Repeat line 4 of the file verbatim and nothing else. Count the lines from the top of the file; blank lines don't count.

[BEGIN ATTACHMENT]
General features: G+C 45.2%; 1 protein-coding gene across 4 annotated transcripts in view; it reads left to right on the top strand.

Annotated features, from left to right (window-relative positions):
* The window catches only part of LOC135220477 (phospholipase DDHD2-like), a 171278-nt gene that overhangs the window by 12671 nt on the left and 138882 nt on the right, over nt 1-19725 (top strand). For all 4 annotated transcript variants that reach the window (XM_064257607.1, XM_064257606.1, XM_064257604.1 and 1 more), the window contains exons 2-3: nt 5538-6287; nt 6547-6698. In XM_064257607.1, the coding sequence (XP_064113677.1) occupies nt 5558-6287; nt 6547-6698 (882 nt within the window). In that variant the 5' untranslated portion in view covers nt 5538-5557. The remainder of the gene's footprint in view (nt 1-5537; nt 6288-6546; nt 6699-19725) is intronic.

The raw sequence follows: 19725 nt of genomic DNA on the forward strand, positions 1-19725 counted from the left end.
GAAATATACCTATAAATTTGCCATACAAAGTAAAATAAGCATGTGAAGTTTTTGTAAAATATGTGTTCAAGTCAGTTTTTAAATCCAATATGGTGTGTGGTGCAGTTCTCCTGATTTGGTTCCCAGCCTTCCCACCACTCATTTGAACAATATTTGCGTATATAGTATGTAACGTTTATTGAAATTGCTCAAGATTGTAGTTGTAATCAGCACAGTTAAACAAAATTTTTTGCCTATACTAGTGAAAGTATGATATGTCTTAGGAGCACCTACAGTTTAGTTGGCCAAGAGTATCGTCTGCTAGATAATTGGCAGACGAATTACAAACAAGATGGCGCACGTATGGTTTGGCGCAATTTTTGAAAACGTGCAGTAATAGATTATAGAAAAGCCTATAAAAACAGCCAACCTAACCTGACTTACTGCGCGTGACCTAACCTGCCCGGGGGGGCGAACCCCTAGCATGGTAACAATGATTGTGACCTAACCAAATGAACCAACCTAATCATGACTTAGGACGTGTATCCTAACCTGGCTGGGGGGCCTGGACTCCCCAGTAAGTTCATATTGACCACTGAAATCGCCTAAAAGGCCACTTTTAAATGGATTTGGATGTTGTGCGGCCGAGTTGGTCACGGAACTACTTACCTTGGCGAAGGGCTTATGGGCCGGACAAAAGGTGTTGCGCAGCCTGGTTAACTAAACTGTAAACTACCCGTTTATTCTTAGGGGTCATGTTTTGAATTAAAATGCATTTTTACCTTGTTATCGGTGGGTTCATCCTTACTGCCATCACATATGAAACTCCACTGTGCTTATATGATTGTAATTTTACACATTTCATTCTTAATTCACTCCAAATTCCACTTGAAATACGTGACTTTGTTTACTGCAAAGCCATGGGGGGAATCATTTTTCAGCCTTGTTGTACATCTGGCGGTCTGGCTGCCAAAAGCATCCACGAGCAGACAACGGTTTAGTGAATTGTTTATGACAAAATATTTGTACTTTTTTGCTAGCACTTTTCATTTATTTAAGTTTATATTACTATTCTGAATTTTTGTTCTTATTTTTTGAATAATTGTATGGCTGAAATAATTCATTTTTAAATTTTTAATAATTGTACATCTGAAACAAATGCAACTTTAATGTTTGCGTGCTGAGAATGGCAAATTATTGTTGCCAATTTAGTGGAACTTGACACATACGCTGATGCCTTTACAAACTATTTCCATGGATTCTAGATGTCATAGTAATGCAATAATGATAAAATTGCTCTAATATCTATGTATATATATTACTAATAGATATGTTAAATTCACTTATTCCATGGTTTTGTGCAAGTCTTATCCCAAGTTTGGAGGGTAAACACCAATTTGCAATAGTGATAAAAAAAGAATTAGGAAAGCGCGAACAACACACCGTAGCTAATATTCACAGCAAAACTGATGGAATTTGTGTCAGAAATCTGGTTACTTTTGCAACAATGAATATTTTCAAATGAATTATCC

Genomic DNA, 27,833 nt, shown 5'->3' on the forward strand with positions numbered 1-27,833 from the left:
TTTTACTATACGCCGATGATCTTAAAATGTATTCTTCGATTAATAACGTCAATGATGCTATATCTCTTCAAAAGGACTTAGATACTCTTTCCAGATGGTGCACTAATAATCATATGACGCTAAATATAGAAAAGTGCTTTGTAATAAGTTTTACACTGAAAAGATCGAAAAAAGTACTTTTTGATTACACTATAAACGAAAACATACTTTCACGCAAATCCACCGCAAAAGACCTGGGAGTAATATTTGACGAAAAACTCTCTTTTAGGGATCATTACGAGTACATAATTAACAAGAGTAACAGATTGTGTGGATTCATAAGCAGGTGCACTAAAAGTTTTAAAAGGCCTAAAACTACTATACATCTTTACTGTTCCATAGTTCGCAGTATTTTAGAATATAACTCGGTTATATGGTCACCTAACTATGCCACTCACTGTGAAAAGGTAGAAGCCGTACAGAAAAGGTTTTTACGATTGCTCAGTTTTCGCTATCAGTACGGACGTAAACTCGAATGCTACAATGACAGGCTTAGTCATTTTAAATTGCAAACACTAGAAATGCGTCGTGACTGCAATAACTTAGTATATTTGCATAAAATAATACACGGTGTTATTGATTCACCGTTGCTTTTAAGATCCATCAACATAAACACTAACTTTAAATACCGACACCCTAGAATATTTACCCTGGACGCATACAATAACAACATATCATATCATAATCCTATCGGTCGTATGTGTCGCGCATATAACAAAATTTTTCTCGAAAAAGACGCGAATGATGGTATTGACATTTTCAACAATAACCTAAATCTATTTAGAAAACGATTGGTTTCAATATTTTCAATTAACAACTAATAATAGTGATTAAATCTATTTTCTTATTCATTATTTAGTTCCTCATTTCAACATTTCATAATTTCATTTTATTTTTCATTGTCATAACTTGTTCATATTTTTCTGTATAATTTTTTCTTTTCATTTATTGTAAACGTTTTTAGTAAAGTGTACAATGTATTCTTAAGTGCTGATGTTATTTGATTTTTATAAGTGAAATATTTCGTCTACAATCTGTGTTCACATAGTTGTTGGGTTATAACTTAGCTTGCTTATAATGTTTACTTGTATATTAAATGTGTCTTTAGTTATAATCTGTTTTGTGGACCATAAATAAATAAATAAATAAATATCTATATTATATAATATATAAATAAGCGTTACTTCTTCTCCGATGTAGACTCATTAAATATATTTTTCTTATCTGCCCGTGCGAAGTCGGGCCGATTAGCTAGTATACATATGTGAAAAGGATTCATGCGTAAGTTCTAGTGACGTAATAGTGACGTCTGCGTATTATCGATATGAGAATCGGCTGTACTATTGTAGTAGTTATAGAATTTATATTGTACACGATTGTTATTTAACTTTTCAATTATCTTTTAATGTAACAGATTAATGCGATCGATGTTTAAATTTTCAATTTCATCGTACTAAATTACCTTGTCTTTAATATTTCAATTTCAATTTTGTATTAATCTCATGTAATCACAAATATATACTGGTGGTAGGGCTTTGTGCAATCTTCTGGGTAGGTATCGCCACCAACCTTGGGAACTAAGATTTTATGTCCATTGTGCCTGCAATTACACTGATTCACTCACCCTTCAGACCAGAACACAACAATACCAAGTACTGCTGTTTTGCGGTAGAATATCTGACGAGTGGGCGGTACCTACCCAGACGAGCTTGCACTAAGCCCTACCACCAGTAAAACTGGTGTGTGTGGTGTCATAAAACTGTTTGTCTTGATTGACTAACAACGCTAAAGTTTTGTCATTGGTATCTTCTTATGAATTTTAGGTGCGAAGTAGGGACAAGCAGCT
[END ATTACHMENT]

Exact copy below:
The raw sequence follows: 19725 nt of genomic DNA on the forward strand, positions 1-19725 counted from the left end.